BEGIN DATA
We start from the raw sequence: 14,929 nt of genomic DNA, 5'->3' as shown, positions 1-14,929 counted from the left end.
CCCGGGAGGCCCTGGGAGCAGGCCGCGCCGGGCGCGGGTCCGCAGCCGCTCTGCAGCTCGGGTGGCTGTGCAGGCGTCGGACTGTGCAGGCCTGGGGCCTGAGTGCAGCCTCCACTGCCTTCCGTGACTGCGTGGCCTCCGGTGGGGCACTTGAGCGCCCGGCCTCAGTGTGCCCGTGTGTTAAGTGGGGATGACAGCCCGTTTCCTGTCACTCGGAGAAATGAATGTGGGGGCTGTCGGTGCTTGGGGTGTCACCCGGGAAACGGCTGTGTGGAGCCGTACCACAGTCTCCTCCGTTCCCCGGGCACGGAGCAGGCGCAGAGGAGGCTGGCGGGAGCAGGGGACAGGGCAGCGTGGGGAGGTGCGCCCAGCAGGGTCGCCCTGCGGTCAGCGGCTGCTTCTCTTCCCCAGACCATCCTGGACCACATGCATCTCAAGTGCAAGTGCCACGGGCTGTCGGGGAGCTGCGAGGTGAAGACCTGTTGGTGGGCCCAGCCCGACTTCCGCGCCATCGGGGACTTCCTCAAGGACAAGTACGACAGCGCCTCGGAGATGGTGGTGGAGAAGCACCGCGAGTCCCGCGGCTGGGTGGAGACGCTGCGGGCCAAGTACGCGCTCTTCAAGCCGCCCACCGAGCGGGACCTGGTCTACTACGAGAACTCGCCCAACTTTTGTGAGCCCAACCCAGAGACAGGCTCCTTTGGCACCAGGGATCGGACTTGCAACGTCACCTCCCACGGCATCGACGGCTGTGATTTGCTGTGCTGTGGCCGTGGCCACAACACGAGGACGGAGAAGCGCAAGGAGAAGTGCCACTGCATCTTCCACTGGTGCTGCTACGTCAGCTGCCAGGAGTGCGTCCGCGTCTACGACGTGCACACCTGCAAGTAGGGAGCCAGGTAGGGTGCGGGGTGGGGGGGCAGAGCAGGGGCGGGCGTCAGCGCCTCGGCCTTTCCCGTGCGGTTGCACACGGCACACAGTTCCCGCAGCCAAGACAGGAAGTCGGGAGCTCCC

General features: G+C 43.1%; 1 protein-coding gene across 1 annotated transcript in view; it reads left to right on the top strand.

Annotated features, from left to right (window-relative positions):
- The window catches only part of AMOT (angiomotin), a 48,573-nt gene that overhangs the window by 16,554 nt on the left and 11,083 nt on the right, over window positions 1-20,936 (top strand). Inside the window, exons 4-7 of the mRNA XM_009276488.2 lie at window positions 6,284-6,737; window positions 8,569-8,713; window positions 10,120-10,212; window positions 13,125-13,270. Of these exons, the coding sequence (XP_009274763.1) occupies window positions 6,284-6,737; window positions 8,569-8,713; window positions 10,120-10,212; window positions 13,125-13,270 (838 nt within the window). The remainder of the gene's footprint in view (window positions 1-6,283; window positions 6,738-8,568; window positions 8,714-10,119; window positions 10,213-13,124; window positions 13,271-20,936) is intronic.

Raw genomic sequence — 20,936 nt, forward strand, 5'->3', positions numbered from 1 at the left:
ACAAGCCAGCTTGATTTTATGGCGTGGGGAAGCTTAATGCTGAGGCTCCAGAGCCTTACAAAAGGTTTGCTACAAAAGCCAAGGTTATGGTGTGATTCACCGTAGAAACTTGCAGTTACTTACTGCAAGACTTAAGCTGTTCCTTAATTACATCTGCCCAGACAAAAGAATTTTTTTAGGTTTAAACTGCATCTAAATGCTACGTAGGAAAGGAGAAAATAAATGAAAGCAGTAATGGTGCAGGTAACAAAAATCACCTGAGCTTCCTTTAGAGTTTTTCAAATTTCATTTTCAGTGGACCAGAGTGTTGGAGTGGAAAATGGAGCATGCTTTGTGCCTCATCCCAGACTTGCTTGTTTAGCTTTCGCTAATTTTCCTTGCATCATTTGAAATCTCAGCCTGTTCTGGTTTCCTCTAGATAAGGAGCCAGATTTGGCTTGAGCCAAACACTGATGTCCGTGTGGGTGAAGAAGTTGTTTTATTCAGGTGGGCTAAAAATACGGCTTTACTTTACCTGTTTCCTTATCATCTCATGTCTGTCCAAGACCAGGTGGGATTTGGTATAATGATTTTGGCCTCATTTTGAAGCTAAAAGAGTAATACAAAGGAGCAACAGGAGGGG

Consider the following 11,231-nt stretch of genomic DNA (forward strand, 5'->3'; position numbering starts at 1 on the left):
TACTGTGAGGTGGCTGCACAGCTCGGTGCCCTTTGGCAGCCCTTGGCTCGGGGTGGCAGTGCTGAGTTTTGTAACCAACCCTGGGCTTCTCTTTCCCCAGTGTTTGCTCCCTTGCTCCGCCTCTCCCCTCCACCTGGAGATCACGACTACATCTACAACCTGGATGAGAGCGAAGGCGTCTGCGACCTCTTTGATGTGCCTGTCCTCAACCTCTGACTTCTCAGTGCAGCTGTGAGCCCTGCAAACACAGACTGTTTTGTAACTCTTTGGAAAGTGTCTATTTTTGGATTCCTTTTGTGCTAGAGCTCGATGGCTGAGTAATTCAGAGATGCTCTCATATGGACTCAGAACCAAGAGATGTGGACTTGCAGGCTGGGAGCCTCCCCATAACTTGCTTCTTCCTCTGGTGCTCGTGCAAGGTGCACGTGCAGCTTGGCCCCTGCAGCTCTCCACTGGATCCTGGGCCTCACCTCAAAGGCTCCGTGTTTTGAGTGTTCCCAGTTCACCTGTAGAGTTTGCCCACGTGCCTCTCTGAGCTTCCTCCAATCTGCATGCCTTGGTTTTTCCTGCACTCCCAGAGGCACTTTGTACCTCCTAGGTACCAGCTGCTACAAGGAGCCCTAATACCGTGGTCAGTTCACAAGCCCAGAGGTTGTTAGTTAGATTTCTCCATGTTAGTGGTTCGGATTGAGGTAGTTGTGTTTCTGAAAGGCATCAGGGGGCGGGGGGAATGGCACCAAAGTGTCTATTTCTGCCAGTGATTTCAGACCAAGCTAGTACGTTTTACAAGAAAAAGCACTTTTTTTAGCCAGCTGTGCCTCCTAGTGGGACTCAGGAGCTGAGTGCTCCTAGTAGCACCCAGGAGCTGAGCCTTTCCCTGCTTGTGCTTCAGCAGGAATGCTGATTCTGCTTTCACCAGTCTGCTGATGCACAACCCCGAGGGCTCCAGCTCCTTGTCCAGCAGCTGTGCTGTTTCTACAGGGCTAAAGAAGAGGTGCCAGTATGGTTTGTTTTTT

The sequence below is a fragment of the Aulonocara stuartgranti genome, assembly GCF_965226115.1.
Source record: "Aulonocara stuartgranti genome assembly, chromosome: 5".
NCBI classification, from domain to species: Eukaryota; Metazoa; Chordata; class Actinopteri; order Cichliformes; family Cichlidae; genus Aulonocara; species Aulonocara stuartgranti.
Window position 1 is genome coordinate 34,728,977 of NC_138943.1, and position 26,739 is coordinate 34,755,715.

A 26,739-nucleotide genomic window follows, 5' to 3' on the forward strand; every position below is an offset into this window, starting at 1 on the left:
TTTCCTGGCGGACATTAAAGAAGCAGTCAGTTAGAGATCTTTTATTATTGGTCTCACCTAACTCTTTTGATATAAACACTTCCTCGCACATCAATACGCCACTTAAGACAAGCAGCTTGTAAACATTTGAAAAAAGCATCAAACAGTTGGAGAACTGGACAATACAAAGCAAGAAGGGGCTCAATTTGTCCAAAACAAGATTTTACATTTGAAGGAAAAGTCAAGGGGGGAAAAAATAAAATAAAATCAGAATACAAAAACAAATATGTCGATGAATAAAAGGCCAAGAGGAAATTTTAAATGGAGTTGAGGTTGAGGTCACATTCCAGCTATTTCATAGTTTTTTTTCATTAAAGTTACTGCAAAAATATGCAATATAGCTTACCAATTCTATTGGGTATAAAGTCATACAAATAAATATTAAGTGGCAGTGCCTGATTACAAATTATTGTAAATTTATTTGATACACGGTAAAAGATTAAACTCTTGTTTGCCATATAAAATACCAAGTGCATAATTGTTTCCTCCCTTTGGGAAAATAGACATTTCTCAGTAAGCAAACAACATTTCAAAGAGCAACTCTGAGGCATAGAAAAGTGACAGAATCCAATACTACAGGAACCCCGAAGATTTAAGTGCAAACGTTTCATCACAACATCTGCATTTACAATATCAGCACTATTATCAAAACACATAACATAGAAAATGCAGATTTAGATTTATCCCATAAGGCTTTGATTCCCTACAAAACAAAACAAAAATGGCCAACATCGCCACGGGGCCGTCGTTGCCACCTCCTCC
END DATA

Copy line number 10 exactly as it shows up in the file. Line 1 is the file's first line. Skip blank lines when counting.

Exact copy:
The sequence below is a fragment of the Aulonocara stuartgranti genome, assembly GCF_965226115.1.